Tetanus is a serious bacterial disease that affects your nervous system, leading to painful muscle contractions, particularly of your jaw and neck muscles.
There’s no cure for tetanus. Treatment focuses on managing complications until the effects of the tetanus toxin resolve. Fatality is highest in individuals who haven’t been immunized and in older adults with inadequate immunization.
Common signs and symptoms of tetanus, in order of appearance, are:
- Spasms and stiffness in your jaw muscles
- Stiffness of your neck muscles
- Difficulty swallowing
- Stiffness of your abdominal muscles
- Painful body spasms lasting for several minutes, typically triggered by minor occurrences, such as a draft, loud noise, physical touch or light
When to see a doctor
See your doctor to obtain a tetanus booster shot if you have a deep or dirty wound and you haven’t had a booster shot within the past five years or aren’t sure of when your last booster was. Or see your doctor about a tetanus booster for any wound — especially if it may have been contaminated with dirt, animal feces or manure — if you haven’t had a booster shot within the past 10 years or aren’t sure of when you were last vaccinated.
The bacteria that cause tetanus, Clostridium tetani, are found in soil, dust and animal feces.
In addition, certain factors are necessary for tetanus bacteria to proliferate in your body. These include:
- Lack of immunization or inadequate immunization — failure to receive timely booster shots — against tetanus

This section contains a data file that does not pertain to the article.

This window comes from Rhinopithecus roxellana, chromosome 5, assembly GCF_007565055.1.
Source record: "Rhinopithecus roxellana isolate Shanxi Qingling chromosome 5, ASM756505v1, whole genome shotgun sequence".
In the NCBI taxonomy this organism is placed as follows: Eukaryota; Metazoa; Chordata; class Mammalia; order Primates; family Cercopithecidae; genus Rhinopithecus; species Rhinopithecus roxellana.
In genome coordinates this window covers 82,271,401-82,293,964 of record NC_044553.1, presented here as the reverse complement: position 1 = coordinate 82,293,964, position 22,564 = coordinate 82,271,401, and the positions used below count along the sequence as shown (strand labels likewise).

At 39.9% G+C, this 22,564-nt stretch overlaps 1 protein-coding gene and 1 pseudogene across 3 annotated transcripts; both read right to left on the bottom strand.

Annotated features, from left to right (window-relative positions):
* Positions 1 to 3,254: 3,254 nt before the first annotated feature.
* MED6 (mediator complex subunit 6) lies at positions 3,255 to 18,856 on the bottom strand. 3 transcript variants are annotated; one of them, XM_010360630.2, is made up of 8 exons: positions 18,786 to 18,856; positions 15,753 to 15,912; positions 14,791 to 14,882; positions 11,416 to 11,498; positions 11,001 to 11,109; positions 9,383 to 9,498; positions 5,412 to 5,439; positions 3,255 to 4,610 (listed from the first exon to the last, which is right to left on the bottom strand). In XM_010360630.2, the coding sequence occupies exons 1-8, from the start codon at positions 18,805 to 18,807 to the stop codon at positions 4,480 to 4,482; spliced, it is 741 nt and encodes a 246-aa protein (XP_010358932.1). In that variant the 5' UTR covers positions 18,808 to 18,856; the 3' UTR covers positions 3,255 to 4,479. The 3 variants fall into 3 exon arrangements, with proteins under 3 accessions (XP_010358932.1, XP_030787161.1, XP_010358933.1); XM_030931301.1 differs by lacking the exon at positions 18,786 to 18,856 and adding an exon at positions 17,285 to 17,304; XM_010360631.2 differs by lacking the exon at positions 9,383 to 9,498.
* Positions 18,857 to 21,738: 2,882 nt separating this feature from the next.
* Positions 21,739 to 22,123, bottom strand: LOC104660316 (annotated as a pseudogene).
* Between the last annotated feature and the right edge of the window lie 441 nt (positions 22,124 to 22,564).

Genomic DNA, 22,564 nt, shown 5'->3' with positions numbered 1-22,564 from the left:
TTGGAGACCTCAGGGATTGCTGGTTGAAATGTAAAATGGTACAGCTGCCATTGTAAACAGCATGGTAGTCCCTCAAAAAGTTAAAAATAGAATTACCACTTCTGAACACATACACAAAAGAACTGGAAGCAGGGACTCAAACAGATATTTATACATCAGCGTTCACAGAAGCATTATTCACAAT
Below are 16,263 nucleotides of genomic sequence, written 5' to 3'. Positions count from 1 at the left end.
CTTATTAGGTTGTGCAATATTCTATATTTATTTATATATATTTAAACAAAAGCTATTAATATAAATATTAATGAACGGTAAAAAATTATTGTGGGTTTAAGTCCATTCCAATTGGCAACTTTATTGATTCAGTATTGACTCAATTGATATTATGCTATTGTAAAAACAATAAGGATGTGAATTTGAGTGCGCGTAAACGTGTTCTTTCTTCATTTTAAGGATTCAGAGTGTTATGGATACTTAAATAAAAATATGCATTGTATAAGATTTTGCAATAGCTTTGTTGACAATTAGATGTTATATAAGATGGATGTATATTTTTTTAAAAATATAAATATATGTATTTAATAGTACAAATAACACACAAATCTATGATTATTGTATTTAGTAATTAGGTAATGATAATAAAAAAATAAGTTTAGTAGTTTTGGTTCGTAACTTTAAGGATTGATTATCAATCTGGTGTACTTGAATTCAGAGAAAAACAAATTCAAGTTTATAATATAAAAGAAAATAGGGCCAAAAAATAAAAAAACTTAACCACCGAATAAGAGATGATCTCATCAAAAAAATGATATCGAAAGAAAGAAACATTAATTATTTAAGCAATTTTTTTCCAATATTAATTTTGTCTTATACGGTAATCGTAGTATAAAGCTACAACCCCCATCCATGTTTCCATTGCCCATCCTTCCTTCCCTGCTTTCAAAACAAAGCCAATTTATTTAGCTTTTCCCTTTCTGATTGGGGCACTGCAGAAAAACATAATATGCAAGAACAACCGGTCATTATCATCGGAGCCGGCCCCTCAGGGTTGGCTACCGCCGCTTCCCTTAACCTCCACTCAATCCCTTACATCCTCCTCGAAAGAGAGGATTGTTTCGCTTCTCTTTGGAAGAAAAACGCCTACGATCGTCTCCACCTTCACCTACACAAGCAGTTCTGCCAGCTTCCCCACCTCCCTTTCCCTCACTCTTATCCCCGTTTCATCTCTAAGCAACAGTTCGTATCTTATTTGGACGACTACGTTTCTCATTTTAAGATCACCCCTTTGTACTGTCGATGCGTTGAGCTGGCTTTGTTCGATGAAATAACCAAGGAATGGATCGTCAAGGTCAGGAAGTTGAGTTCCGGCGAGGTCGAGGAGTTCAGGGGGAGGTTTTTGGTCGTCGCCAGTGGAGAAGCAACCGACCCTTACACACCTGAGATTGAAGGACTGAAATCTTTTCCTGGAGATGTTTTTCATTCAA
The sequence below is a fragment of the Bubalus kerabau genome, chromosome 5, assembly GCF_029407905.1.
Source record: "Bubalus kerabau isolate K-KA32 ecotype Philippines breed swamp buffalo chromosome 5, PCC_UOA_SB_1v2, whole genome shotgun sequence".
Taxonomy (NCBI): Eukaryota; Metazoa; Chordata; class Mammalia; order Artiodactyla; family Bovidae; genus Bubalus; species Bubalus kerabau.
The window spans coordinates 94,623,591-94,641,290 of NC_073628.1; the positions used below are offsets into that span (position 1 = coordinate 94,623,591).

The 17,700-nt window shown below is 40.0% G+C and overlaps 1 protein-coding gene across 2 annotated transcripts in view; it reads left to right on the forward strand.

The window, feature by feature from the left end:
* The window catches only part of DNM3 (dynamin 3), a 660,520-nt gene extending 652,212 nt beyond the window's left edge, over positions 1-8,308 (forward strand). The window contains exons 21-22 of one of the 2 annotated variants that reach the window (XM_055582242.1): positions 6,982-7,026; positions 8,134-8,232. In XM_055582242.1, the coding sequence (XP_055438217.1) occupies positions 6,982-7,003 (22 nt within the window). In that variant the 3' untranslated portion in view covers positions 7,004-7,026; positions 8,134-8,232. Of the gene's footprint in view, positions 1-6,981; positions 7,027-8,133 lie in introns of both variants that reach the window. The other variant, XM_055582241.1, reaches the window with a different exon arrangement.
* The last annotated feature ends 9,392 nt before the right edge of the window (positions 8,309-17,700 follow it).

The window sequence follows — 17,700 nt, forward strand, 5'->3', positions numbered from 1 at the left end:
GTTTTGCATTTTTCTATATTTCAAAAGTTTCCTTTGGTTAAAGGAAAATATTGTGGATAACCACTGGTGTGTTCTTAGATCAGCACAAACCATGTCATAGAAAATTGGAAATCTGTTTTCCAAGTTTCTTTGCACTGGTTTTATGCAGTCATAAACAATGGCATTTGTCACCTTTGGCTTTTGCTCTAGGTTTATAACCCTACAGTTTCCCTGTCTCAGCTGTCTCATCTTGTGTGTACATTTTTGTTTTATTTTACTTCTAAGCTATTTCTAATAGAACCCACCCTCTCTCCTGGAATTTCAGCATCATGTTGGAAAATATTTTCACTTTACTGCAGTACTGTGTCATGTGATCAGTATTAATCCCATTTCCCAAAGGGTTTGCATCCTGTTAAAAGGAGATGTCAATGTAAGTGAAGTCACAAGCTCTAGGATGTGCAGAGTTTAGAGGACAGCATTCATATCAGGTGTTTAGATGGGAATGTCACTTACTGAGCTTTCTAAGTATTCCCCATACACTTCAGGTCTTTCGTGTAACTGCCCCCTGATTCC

- A penetrating injury that results in tetanus spores being introduced to the wound site
- The presence of other infective bacteria
- Injured tissue
- A foreign body, such as a nail or splinter
- Swelling around the injury
Tetanus cases have developed from the following types of injuries:
- Puncture wounds — including from splinters, body piercings, tattoos, injection drugs
- Gunshot wounds
- Compound fractures
- Crush injuries
- Surgical wounds
- Injection drug use
- Ear infections
- Animal bites
- Infected foot ulcers
- Infected umbilical stumps in newborns born of inadequately immunized mothers
Tests and diagnosis
Doctors diagnose tetanus based on a physical exam, medical and immunization history, and the signs and symptoms of muscle spasms, stiffness and pain. Laboratory tests generally aren’t helpful for diagnosing tetanus
Treatments and drugs
Since there’s no cure for tetanus, treatment consists of wound care, medications to ease symptoms and supportive care.
Cleaning the wound is essential to preventing growth of tetanus spores. This involves removing dirt, foreign objects and dead tissue from the wound.
- Your doctor may give you a tetanus antitoxin, such as tetanus immune globulin.
- Your doctor may also give you antibiotics, either orally or by injection, to fight tetanus bacteria.
- Doctors generally use powerful sedatives to control muscle spasms.
- Other drugs. Other medications, such as magnesium sulfate and certain beta blockers, may be used to help regulate involuntary muscle activity, such as your heartbeat and breathing. Morphine may be used for this purpose as well as sedation.
Tetanus infection often requires a long period of treatment in an intensive care setting. Since sedatives may result in shallow breathing, you may need to be supported temporarily by a ventilator.
You can easily prevent tetanus by being immunized against the toxin. Almost all cases of tetanus occur in people who’ve never been immunized or who haven’t had a tetanus booster shot within the preceding 10 years.